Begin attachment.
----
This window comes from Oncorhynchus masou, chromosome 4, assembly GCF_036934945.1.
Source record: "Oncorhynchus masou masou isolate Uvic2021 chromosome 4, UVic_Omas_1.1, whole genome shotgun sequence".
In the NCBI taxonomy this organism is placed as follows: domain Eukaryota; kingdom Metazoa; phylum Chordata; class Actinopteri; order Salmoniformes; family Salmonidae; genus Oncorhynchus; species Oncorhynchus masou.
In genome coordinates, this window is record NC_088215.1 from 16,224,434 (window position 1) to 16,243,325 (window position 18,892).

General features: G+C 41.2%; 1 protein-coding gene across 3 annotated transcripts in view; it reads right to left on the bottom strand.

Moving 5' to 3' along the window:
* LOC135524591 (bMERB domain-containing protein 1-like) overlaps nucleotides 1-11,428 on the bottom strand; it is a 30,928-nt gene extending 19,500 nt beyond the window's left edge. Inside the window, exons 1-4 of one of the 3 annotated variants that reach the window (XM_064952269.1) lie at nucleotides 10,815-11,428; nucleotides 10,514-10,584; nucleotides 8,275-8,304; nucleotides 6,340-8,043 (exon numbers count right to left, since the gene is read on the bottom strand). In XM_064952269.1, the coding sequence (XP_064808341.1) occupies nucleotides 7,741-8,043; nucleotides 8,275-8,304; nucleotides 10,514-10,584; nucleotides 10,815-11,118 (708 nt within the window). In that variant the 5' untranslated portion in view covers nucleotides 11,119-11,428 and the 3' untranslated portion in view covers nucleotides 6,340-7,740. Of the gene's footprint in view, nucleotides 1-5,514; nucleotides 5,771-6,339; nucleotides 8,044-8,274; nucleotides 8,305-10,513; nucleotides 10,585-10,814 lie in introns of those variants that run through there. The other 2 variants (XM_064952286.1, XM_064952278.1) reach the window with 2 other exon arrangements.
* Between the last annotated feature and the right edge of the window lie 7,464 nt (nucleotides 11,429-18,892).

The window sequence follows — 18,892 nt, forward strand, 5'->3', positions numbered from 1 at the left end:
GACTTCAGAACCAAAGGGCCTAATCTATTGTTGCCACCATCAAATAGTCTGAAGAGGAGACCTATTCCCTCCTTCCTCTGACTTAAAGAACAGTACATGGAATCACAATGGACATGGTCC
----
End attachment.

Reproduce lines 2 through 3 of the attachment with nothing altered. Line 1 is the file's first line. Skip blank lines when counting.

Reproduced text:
Source record: "Oncorhynchus masou masou isolate Uvic2021 chromosome 4, UVic_Omas_1.1, whole genome shotgun sequence".
In the NCBI taxonomy this organism is placed as follows: domain Eukaryota; kingdom Metazoa; phylum Chordata; class Actinopteri; order Salmoniformes; family Salmonidae; genus Oncorhynchus; species Oncorhynchus masou.